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Electronic - Verschenen op 17 mei 1999 | Mute, a BMG Company

Hi-Res Booklet Onderscheidingen The Qobuz Ideal Discography
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Electronic - Verschenen op 1 augustus 2013 | Mute, a BMG Company

Onderscheidingen The Qobuz Ideal Discography
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Pop - Verschenen op 28 mei 2021 | Deutsche Grammophon (DG)

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Moving from punk to symphonic music, even if it takes thirty years, isn’t something just anyone can do. Especially if, along the way, you zig-zag between techno, house, rock, ambient and even punk revival (with the album Animal Rights in 1997).  In 2021, Moby is still twisting and turning to avoid any and all labels that people might try to stick on him. The man who has become the image of the stereotypical "bedroom producer" is once again taking the world by storm with this collaborative album of covers featuring the likes of Gregory Porter, Jim James of My Morning Jacket, Mark Lanegan, Víkingur Ólafsson and the Budapest Art Orchestra. What's more, this album is being released with the most prestigious of classical music labels: Deutsche Grammophon.  It all started in 2018, when Venezuelan conductor Gustavo Dudamel took Moby to see the Los Angeles Philharmonic. This concert took him back to his childhood days, when he was raised on classical music. It reminded him of the ability that orchestras have of expressing nuance, depth, and emotions in much greater detail than a pop song can. And we have to pay tribute to the talent of the Budapest Art Orchestra, which successfully reframes Moby's radio hits. Natural Blues takes on an unsuspected breadth, thanks to the ensemble's backing vocals and Gregory Porter's soulful voice. Jim James' contribution renders Porcelain more poignant than ever.On Go, the Hungarian string section does most of the work, lending the song an even more epic quality. For the soaring, serene rendition of Heroes, a tribute to his personal hero David Bowie, Moby invites his favourite singing partner, Mindy Jones, with whom he has worked on Everything Was Beautiful, and Nothing Hurt and Innocent.  The Lonely Night also deserves special mention. The deep and comforting timbre of Kris Kristofferson’s voice makes this a perfect song for evenings by the fireside. It is just one more stylistic innovation in an album that's stuffed full of them. Despite the star-studded cast and the emotional richness of the material, this track sees Moby enjoying the simple things. © Smaël Bouaici/Qobuz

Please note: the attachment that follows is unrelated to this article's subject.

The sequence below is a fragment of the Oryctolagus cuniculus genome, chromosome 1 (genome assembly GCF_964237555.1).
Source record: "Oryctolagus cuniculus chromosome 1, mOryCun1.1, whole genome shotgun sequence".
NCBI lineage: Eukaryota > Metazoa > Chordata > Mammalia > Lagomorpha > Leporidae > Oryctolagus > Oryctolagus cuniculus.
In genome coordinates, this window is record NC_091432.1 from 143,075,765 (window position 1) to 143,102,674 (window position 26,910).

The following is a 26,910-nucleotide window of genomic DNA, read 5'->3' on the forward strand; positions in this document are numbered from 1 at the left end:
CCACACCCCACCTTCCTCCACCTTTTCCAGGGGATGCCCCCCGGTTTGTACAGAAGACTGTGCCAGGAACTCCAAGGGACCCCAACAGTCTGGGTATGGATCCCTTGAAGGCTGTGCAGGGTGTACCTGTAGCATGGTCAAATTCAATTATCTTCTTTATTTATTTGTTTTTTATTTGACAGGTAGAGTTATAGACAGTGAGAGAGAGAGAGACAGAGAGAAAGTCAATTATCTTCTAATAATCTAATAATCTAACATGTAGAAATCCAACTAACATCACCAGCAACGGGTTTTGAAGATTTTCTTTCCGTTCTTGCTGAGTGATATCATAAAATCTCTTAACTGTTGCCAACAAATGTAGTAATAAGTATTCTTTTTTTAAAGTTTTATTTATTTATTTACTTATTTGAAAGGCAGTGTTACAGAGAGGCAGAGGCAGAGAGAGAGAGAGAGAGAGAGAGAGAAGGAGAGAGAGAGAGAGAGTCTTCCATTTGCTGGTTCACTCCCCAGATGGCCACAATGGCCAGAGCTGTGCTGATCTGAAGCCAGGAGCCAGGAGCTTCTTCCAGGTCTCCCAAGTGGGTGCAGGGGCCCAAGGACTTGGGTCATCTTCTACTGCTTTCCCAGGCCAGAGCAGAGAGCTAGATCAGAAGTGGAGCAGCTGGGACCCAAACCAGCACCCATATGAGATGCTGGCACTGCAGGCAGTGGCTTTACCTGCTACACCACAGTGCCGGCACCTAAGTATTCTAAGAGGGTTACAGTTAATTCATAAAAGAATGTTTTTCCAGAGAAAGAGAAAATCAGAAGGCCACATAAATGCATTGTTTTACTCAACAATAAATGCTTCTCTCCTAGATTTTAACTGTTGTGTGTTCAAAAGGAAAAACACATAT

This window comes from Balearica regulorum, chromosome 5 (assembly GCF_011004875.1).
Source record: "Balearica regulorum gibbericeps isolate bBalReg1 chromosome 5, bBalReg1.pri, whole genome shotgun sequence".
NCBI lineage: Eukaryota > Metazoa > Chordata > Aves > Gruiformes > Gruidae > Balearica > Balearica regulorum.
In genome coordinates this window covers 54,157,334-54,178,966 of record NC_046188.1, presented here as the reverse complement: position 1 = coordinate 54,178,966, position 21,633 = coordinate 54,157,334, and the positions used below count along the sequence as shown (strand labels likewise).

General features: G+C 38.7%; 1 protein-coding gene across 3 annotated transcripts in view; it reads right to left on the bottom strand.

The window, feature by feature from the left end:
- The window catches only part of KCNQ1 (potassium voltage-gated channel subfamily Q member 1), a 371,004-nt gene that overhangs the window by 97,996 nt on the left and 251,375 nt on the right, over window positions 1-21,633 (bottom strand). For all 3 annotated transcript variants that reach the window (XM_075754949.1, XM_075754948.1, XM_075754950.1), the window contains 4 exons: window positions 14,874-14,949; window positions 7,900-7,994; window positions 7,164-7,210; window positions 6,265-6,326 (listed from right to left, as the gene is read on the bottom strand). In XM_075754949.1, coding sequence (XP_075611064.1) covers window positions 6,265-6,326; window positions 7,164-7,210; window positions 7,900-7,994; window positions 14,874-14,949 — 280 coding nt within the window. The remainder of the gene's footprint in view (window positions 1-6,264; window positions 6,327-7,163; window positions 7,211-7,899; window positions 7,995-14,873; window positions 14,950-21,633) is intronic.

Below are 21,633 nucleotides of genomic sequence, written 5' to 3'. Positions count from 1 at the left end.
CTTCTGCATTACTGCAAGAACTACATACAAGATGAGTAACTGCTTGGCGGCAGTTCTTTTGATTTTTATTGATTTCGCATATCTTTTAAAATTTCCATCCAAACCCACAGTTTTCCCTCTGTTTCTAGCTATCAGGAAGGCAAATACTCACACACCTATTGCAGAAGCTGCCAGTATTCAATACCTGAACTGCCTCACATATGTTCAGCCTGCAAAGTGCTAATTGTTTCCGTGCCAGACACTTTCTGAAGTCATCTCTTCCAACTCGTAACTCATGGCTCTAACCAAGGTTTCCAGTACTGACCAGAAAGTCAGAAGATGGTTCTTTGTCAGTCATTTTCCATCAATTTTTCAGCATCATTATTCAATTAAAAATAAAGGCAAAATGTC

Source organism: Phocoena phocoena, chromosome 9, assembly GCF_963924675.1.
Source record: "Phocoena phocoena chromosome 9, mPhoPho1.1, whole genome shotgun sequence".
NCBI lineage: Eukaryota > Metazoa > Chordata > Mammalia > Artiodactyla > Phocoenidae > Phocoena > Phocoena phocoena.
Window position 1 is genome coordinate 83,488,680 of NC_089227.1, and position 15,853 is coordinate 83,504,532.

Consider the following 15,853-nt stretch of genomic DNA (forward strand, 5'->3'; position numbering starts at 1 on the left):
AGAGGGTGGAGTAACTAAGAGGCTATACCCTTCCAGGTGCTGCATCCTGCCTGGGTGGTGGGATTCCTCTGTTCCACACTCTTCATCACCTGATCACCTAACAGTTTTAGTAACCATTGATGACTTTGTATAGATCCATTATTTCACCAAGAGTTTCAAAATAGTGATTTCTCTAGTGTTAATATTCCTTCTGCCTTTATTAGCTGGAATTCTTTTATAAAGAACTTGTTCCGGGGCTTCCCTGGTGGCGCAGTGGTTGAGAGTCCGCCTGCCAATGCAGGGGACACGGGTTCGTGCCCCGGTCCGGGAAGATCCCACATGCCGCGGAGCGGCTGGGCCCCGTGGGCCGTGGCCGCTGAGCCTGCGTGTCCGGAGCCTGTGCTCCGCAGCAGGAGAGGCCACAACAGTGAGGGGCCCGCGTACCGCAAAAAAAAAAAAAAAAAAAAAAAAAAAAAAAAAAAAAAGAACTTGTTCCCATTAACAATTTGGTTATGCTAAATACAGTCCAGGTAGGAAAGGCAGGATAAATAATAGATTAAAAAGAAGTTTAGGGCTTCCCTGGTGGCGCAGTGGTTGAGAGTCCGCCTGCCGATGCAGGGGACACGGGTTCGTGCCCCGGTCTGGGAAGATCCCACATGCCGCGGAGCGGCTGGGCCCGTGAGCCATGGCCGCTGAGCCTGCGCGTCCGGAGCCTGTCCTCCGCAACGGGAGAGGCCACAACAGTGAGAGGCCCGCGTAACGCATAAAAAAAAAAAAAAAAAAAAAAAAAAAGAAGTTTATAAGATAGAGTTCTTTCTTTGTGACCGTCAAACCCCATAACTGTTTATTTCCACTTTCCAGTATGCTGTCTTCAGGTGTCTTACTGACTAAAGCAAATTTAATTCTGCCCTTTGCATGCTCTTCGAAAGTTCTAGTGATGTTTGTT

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Electronic - Verschenen op 14 juni 2004 | Mute, a BMG Company

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Electronic - Verschenen op 24 december 2020 | mobyambient

Having been wired up to ambient music since his beginnings (his second album, in 1993, was titled Ambient), Moby is returning to the genre as his career turns 30 years old, taking advantage of the quarantine of spring 2020 to embark on a concept album. For this well-named self-titled album, the American musician set himself three rules. First that all the music had to be improvised and unpublished. Secondly, that he forbade editing the parts that he had already recorded and every part of the process, from recording to mixing to listening, had to be “relaxing”. Because Moby's intention is to cure his fans of the stress of 2020 and offer them an opportunity to escape the ambient anxiety (no bad pun intended). He has more or less succeeded with these ten tracks which average about ten minutes each, carried by a very chill piano and soothing synths, and creating the image of a musician finally at peace, removed from his anti-Trump activism of the last four years, a somewhat chaotic approach that had ended up becoming toxic for him and his music. © Smaël Bouaici/Qobuz